“Karl Barth (1886-1968) reacted against the liberal theological trend that started with Schleiermacher, because in reducing religion to feeling it also tended to reduce Christianity back into the meanings and values of the secular culture. He tried to bring theology back to the principles of the Reformation and the prophetic message of the Bible. Heavily influenced by Kierkegaard, he interpreted the Christian message to mean that God is so supremely transcendent and superior to all human aspirations that human reason and ‘natural theology’ (philosophy of God which does not accept the teachings of revelations) are worthless; and religion grounded in mere human experience (as in Schleiermacher) is impossible. His Commentary on the Epistle to the Romans rejected all merely historical interpretation of Scripture as incapable of doing justice to the text as the inspired Word of God. His ability to distinguish so sharply Christianity from human culture enabled Barth to resist Hitler’s attempts to enlist the German Lutheran State Church in the Nazi cause, saying, “We have no Fuehrer (leader) but Jesus Christ!” In the Humanity of God he still affirmed that God’s sole revelation is in Jesus Christ, who in becoming human, uttered the only really significant Yes! of the transcendent God to poor sinful humanity in need of redemption through grace” (Frederick Lawrence, Philosophers and Theologians, Boston College).

Schleiermacher

“Friedrich Schleiermacher (1768-1834) tried to win the educated classes back to religion in his Religion: Speeches to its Cultured Despisers. He argued against both German rationalists and orthodox dogmatists, contending that religion is based on intuition and feeling which is more important than and independent of dogmas or rituals, which may or may not be adequate expressions of religious feeling. The highest experience of religion for Schleiermacher is a sensation of union with the infinite. He defined religion as a feeling of absolute dependence which finds its purest expression in monotheism. The variety of forms which the feeling of absolute dependence assumes in different individuals and nations accounts for the diversity of religions, of which Christianity is the highest, but not the only true one” (Frederick Lawrence, Philosophers and Theologians, Boston College).

Nietzsche

“Friedrich Nietzsche (1844-1900), like Kierkegaard and Marx, was opposed to the pretensions of any kind of rationalist approach such as Hegel’s. But he was also a radical critic of Plato, of Christianity, and of the kind of person produced by liberal democracy (Hobbes, Locke, Rousseau), or communism (Marx). He called this kind of person “the Last Man” who, in his concern for bodily health, relaxation, entertainment, and feeling good about himself, thinks he is greater and smarter than anyone before in history; and yet who has lost all the deepest aspirations and desires that really make people human. Liberal democracy’s and communism’s preoccupation with comfortable self-preservation—the joyless quest for joy—ends up making us universal, homogeneous, and trivial. Nietzsche teaches that throughout history human beings have needed to create horizons of serious values by which to live and give meaning to their everyday existences. But they have to hide from themselves that these horizons or values have been created by their own will-to-power. Continue reading “Nietzsche”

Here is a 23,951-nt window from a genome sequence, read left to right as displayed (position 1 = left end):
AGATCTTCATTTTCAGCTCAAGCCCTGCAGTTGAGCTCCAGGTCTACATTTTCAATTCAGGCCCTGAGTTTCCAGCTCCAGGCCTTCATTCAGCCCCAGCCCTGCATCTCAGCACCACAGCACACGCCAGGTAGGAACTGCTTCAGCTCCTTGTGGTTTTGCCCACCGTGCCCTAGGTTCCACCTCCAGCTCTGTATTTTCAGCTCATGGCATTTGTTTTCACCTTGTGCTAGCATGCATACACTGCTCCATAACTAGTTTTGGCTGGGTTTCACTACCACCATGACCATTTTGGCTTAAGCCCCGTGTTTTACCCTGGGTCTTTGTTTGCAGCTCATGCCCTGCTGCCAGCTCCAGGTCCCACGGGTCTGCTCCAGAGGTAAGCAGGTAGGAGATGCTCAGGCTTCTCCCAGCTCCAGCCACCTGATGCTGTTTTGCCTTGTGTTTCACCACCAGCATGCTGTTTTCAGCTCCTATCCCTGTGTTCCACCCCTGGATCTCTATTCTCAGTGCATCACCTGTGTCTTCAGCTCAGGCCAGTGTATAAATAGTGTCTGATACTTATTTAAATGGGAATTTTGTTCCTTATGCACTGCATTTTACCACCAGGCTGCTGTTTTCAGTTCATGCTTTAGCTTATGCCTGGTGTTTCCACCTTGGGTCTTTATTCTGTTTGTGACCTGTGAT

Kierkegaard

“Soren Kierkegaard (1813-1855) also reacted against the abstractness of Hegel’s dialectical march of ideas in the unfolding of the Absolute Spirit because it leaves out the concrete dynamics of personal and individual existence. For Kierkegaard what is actual and particular is more important than universal concepts and abstractions. Passionately Christian, Kierkegaard was contemptuous of organized religion and of the tendency to use doctrines to blunt our awareness of how we are making decisions about our personal existence. He attacks any kind of rationalism (i.e. exclusive dependence on sense observation or reasoning in rejection of belief or faith) and he tries to justify a new commitment or ‘leap of faith’ in which passion and feeling have as much importance as reason and in which the inward and personal life of human beings is recognized as the source of meaning and value. Continue reading “Kierkegaard”

Marx

“Karl Marx (1818-1883) in his Theses on Feuerbach contends that up till his time philosophers like Hegel had only interpreted history, but that now the real task of philosophy was to make or change history. Marx claimed that the chief philosophy interpretations prior to him had been ideologies intended to cover up the real relationships between the economic forces of production (= any given stage of technological developments available) and the relations of production (social relations between capitalists [owners of means of production] and wage-earners). Hegel’s account of the historical evolution of universal freedom omitted the realities of economics and obscured how history is really the history of class warfare. The liberal capitalist ideology of Locke and Adam Smith tried to make people believe that the laws of the market place (of supply and demand) are necessary and iron-clad laws of nature (like Marx supposed the laws of physics were). But Marx unveiled them as really only misunderstandings of one phase in the dialectical development of economics from feudalism through capitalism to communism. Continue reading “Marx”